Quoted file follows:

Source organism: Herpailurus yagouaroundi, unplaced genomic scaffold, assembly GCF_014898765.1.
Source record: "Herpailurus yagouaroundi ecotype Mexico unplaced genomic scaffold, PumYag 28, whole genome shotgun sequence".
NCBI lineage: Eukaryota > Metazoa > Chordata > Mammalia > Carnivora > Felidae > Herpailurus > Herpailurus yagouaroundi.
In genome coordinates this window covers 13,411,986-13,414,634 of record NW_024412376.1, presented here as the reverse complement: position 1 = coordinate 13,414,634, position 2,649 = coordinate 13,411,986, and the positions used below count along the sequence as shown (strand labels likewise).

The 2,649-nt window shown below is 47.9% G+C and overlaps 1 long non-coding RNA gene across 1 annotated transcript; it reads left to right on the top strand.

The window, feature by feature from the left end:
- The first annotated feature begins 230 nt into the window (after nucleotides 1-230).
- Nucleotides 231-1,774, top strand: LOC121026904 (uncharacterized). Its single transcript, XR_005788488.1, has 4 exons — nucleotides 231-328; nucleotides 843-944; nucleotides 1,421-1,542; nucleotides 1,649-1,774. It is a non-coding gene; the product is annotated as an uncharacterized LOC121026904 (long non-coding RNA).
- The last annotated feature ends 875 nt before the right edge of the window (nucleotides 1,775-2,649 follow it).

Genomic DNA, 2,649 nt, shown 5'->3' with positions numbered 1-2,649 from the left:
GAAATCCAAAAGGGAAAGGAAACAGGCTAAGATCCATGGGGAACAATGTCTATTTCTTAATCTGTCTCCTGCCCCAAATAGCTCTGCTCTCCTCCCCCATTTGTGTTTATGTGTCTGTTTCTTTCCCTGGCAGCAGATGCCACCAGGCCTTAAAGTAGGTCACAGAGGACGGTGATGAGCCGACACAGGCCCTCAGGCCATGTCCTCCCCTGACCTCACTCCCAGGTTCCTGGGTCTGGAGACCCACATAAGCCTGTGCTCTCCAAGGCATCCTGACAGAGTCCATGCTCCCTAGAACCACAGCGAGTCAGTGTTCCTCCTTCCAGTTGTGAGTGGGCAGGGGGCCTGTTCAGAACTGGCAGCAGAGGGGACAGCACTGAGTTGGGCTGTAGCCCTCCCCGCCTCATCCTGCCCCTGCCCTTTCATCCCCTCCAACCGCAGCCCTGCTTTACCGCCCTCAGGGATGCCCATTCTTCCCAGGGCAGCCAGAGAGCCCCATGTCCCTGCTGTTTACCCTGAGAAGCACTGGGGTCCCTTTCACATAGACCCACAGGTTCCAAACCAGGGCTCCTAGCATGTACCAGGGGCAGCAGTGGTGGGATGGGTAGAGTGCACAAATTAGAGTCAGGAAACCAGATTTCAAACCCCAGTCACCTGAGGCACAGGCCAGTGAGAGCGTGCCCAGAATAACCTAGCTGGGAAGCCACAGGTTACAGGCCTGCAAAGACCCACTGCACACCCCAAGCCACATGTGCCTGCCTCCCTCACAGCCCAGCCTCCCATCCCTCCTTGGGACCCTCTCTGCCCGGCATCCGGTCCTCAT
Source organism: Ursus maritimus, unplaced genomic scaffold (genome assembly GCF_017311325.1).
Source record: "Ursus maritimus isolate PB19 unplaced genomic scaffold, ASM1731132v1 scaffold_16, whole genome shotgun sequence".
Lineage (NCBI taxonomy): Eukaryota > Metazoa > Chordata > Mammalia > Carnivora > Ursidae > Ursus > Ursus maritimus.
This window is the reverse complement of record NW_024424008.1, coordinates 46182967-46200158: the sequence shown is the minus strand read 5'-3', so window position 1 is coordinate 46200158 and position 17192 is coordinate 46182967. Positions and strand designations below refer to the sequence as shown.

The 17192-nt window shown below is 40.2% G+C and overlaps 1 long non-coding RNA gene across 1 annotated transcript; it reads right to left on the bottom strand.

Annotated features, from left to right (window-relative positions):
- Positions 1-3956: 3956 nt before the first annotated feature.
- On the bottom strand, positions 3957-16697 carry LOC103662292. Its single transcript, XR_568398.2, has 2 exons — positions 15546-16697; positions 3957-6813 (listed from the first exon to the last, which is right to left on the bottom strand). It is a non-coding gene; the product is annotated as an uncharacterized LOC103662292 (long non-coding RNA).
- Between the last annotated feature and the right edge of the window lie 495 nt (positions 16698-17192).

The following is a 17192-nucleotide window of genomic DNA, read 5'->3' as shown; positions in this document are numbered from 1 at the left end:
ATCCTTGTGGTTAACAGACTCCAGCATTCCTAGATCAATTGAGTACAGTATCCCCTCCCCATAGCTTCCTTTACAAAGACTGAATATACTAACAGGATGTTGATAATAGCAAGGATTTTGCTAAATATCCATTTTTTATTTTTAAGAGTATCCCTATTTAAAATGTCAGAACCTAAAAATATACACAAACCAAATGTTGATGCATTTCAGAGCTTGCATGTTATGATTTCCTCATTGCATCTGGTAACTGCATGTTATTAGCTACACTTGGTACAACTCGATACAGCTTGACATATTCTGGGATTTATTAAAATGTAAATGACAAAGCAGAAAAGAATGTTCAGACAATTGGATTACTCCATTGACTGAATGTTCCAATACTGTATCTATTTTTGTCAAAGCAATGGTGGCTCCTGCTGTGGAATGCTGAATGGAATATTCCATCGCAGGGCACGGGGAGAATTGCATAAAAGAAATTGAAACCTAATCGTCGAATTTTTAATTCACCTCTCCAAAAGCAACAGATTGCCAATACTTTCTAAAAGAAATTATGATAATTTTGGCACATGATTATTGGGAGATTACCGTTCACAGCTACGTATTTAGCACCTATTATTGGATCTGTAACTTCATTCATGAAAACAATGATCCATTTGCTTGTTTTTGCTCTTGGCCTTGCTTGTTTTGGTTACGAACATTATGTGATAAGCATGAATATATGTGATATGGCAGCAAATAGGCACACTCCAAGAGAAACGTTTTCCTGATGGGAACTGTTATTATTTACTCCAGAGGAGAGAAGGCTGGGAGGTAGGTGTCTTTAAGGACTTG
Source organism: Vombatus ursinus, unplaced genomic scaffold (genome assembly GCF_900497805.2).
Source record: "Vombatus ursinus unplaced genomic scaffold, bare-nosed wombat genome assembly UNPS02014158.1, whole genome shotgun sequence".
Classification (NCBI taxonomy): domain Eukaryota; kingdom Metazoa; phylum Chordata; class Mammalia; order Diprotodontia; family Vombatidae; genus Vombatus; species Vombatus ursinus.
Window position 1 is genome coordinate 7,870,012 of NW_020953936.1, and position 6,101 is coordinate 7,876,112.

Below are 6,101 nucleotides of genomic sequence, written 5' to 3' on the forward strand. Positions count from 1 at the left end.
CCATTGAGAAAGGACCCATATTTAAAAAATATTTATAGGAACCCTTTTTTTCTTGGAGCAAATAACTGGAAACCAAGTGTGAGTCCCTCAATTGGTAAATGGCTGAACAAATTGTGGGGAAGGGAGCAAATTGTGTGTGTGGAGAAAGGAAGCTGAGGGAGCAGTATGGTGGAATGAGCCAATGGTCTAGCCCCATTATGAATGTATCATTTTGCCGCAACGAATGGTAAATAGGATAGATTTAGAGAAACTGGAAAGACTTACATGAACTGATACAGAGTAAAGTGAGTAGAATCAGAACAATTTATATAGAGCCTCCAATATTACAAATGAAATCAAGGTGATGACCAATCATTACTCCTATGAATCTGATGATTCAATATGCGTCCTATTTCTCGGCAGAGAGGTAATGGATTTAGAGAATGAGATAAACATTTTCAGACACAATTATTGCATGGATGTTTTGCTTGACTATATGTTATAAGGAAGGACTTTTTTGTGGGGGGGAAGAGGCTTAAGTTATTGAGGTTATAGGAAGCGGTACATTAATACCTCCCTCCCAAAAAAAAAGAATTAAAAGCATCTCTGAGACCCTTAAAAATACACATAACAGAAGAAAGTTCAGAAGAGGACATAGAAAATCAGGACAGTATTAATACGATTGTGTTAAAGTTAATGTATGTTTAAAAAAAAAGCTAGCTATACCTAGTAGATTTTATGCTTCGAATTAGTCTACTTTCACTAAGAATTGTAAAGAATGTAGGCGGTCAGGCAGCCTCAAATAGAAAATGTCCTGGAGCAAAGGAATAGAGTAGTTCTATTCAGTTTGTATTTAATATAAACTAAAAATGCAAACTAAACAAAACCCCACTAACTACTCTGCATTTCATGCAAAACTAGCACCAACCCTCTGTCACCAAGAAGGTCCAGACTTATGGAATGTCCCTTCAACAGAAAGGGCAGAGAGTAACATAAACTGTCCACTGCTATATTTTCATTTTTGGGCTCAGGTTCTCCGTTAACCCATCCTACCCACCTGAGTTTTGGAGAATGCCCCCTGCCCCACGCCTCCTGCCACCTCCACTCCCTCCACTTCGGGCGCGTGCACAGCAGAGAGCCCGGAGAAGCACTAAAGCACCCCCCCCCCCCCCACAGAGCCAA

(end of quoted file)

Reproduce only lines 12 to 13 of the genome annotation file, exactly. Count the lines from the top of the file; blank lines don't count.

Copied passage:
Source organism: Ursus maritimus, unplaced genomic scaffold (genome assembly GCF_017311325.1).
Source record: "Ursus maritimus isolate PB19 unplaced genomic scaffold, ASM1731132v1 scaffold_16, whole genome shotgun sequence".